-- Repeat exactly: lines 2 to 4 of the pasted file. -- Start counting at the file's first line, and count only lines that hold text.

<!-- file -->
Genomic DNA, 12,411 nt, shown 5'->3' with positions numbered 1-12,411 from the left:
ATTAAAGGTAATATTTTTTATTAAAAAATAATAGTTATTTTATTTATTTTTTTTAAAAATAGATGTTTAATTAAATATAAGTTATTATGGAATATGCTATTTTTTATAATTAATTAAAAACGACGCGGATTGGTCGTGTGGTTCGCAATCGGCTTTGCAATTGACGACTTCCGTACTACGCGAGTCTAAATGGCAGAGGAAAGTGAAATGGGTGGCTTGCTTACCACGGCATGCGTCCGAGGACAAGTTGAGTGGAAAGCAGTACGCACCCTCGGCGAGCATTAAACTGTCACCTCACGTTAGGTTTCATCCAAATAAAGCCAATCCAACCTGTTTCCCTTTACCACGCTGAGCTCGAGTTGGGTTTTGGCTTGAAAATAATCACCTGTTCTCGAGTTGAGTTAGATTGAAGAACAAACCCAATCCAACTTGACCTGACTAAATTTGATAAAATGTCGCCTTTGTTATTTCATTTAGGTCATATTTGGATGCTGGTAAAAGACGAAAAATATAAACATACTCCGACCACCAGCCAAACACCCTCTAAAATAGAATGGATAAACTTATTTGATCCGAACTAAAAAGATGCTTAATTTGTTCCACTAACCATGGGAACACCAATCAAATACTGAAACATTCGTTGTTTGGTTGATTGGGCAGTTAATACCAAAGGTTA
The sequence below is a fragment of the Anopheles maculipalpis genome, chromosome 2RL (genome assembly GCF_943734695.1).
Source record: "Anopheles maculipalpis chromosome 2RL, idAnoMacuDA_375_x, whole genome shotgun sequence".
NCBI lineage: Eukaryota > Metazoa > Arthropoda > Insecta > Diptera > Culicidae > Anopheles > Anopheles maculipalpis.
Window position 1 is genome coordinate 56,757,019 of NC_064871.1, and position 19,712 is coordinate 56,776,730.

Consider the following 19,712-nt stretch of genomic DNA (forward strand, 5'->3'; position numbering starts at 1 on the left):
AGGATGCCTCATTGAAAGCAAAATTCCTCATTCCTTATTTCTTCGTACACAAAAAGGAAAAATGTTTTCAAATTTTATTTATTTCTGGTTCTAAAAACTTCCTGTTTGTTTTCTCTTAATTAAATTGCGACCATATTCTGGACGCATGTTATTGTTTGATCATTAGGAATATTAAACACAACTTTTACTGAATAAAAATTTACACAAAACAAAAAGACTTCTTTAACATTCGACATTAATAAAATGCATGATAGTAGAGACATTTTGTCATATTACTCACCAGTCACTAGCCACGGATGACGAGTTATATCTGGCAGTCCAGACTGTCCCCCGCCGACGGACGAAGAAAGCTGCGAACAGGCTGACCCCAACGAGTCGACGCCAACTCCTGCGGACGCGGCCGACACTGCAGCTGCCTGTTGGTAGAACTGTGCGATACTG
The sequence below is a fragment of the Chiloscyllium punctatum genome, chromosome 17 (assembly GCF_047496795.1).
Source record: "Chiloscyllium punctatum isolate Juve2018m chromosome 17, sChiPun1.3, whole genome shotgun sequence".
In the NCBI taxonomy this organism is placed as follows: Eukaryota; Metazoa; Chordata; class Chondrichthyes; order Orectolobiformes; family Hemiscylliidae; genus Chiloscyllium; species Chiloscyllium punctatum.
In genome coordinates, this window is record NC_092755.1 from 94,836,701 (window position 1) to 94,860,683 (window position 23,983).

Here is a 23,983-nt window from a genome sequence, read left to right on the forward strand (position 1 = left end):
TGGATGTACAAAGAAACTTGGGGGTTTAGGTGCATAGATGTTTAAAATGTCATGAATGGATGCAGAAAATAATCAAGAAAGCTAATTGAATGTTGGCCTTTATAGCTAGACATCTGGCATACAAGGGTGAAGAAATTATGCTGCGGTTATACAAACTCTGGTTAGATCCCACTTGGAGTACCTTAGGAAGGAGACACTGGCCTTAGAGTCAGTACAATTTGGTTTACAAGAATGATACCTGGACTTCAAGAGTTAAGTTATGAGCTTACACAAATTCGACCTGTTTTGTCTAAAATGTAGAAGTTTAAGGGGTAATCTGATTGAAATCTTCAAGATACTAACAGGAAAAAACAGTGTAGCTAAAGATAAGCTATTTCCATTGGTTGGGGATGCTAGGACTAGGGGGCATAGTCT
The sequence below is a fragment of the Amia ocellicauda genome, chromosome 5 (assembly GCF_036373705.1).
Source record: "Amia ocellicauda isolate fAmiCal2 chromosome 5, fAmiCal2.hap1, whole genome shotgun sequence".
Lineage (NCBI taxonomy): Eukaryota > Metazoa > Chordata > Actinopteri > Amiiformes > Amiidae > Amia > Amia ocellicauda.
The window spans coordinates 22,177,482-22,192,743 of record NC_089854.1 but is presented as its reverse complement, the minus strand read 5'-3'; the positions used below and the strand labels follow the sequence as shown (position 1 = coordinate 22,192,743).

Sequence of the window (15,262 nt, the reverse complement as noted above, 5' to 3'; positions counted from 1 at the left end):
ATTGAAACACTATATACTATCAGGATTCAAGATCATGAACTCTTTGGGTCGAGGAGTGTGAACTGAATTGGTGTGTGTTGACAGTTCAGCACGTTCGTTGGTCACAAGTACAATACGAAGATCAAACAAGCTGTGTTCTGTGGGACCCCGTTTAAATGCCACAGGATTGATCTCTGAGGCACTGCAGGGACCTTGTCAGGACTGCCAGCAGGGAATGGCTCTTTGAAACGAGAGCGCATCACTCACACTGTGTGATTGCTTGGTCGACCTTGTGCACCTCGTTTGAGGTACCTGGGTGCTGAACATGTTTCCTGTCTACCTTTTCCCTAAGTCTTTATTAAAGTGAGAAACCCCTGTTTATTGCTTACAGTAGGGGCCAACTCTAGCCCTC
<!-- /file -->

ATTAAAGGTAATATTTTTTATTAAAAAATAATAGTTATTTTATTTATTTTTTTTAAAAATAGATGTTTAATTAAATATAAGTTATTATGGAATATGCTATTTTTTATAATTAATTAAAAACGACGCGGATTGGTCGTGTGGTTCGCAATCGGCTTTGCAATTGACGACTTCCGTACTACGCGAGTCTAAATGGCAGAGGAAAGTGAAATGGGTGGCTTGCTTACCACGGCATGCGTCCGAGGACAAGTTGAGTGGAAAGCAGTACGCACCCTCGGCGAGCATTAAACTGTCACCTCACGTTAGGTTTCATCCAAATAAAGCCAATCCAACCTGTTTCCCTTTACCACGCTGAGCTCGAGTTGGGTTTTGGCTTGAAAATAATCACCTGTTCTCGAGTTGAGTTAGATTGAAGAACAAACCCAATCCAACTTGACCTGACTAAATTTGATAAAATGTCGCCTTTGTTATTTCATTTAGGTCATATTTGGATGCTGGTAAAAGACGAAAAATATAAACATACTCCGACCACCAGCCAAACACCCTCTAAAATAGAATGGATAAACTTATTTGATCCGAACTAAAAAGATGCTTAATTTGTTCCACTAACCATGGGAACACCAATCAAATACTGAAACATTCGTTGTTTGGTTGATTGGGCAGTTAATACCAAAGGTTA
The sequence below is a fragment of the Anopheles maculipalpis genome, chromosome 2RL (genome assembly GCF_943734695.1).
Source record: "Anopheles maculipalpis chromosome 2RL, idAnoMacuDA_375_x, whole genome shotgun sequence".